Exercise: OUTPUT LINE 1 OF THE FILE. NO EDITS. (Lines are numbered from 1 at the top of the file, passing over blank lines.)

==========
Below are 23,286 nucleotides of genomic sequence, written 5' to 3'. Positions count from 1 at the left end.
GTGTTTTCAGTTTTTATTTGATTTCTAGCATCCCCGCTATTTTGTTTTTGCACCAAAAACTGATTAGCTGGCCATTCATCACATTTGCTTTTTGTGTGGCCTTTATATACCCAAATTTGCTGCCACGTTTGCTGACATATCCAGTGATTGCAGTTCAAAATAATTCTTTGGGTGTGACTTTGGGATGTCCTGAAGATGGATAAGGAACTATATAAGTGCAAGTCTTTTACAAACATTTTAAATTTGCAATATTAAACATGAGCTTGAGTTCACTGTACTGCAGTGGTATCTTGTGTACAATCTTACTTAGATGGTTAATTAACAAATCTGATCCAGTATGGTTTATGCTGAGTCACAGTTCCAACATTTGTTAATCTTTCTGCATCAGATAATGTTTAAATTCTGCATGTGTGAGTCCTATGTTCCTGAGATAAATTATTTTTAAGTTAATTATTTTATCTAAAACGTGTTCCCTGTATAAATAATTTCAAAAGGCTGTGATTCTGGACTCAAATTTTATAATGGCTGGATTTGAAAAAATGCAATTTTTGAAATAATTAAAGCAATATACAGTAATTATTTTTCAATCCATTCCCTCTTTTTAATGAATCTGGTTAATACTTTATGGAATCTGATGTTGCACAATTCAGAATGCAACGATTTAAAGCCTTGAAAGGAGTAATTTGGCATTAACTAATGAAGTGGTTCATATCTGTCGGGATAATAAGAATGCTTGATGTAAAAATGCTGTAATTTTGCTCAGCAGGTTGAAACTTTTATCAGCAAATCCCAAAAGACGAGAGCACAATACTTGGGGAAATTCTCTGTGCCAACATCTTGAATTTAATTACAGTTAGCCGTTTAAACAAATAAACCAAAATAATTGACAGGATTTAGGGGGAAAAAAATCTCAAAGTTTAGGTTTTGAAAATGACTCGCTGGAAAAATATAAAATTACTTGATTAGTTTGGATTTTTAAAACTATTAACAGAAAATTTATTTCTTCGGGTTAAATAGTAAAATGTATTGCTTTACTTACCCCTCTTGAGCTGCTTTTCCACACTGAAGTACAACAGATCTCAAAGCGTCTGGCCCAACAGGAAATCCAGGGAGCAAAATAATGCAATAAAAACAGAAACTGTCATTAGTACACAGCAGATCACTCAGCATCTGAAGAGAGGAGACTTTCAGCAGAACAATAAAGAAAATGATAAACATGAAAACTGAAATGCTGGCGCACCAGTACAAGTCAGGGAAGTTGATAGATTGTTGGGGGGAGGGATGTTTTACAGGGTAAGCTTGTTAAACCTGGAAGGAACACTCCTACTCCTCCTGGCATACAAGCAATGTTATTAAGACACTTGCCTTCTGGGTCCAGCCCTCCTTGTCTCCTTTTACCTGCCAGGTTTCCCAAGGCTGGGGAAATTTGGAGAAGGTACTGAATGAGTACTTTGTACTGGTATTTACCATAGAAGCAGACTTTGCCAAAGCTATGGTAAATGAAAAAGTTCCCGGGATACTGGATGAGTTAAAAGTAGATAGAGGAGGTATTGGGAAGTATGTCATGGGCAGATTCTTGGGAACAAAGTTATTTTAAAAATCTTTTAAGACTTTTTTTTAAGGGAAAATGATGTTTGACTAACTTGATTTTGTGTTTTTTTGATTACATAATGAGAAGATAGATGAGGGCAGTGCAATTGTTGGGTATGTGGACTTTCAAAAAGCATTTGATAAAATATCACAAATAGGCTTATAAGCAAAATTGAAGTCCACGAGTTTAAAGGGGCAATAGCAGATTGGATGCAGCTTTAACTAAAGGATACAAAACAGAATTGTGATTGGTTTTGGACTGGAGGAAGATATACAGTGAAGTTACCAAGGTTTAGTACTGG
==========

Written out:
Below are 23,286 nucleotides of genomic sequence, written 5' to 3'. Positions count from 1 at the left end.